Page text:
EU leaders to decide on compromise to unblock EU budget package

Polish Prime Minister Mateusz Morawiecki (centre) speaks to German Chancellor Angela Markel (seen from back) during an EU summit in Brussels, 14 December 2018. They are flanked by Hungarian PM Viktor Orban (left) and Dutch PM Mark Rutte (right). [Copyright: European Union]

EU leaders will discuss on Thursday (10 December) whether to approve the compromise negotiated by the German presidency to drop Hungary and Poland’s vetoes to the EU budget deal, postponing of the Rule of Law mechanism until EU judges validate it.

After three weeks of vetoes, political posturing, threats and the possibility of being excluded from the stimulus package against the pandemic, Hungary and Poland signalled that they were ready to unblock the approval of the EU’s multi-annual financial framework for 2021-2027 and the recovery fund, totalling €1.8 trillion.

In return, they managed to obtain several concessions to the Rule of Law mechanism, which will need to be approved by EU leaders during the summit on Thursday.

Hungary and Poland veto stimulus against pandemic 

Hungary and Poland blocked the approval of the EU’s seven-year budget and the recovery fund totalling €1.81 trillion, as both countries continued to oppose the rule of law mechanism attached to the EU funds. 

“There is an outline of a provisional agreement on the EU budget and conditionality mechanism,” Poland’s President Andrzej Duda told reporters in Prague following talks with Czech counterpart Milos Zeman.

“Work and discussions are ongoing. This agreement is the result of very great efforts of the Polish and Hungarian parties, but also of the German (EU) presidency,” Duda added, according to AFP.

Germany, which is chairing the EU’s rotating presidency this semester, negotiated with both countries an interpretative declaration to add to the mechanism, seen with great concern in Budapest and Warsaw.

The Rule of Law mechanism would allow for suspending the disbursement of EU funds in cases of corruption, conflict of interest, but also if independence of judges is at risk.

Prime Ministers of Hungary and Poland, Viktor Orban and Mateusz Morawiecki, say that the new instrument represents an intrusion into their national sovereignty, and feared that it could be used against them on other issues, such as migration or LGTBI rights.

The declaration keeps the mechanism intact, but stated that it would not be used arbitrarily. 

Its application “will be objective, fair, impartial and fact-based, ensuring due process, non discrimination and equal treatment of Member States,” reads the text, seen by

It also included a reference to the so-called “emergency brake”, whereby a single country could raise a discrepancy with a sanctioning procedure with EU leaders, although unanimity would not be required to activate it. 

The declaration also stated that the European Commission would not activate a procedure against any country until the EU Court of Justice rules on the mechanism, as Budapest and Warsaw intend to challenge its legality before European judges. As a result, the activation of mechanism could be delayed until after the Hungarian elections in 2022.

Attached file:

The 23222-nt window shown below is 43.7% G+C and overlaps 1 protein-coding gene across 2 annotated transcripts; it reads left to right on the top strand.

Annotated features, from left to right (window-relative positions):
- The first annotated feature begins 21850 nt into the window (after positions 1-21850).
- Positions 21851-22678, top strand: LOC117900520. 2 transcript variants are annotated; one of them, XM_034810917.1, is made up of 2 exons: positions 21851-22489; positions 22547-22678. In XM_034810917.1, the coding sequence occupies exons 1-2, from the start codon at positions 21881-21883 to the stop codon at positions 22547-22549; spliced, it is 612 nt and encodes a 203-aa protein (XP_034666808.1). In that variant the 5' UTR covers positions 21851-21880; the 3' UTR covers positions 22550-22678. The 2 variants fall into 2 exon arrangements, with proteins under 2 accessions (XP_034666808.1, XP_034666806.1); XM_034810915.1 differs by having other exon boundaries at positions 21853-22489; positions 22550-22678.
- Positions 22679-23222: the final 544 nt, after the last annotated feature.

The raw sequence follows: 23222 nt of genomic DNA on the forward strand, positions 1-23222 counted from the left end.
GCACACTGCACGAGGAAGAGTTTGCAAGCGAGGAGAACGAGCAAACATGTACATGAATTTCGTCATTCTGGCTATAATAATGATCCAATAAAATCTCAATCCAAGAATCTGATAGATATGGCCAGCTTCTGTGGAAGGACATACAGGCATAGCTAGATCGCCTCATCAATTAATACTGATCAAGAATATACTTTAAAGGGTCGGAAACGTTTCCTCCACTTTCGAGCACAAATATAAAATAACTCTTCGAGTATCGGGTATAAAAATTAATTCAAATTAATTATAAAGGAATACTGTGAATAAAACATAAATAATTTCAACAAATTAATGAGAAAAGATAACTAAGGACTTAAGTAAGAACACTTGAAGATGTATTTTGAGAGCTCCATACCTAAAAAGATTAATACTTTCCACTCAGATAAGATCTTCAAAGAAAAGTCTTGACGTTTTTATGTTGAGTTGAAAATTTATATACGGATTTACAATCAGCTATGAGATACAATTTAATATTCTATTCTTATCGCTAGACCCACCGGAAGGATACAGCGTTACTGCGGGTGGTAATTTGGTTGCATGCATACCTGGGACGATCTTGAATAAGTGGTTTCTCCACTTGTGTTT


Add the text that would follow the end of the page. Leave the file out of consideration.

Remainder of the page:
“The Commission intends to develop and adopt guidelines on the way it will apply the Regulation, including a methodology for carrying out its assessment”, the text said. 

“Such guidelines will be developed in close consultation with the Member States” and “will be finalised after the judgment of the Court of Justice,” the document added. “Until such guidelines are finalised, the Commission will not propose measures under the Regulation”. 

Spanish diplomats said that a majority of member states were ready to accept the inclusion of the EU Court of Justice, even if that implied the postponement of the mechanism. 

Other EU diplomats commented that member states did not express their positions, when the compromise was discussed during the EU ambassadors’ meeting (COREPER) on Wednesday evening. 

Commission considers options for recovery fund without Hungary and Poland 

The European Commission is assessing options to circumvent Hungary and Poland’s veto to the EU budget and the recovery fund, and could come up with a proposal early next year if their blockade remains, a senior EU official confirmed on Wednesday (2 December).

A majority of member states, however, praised the German presidency’s work and said that the compromise was worth look into.

The COREPER went through the compromise “quite extensively” with the assistance of the Council legal service, an EU diplomat said.

If EU leaders accept the declaration on Thursday, diplomats said that the approval process of the EU budget package could be reactivated this week. 

But the first disbursements of the €750 billion recovery fund would not happen before next summer, as the ratification process of the EU budget deal needs to be completed in all 27 member states.

[Edited by Benjamin Fox]

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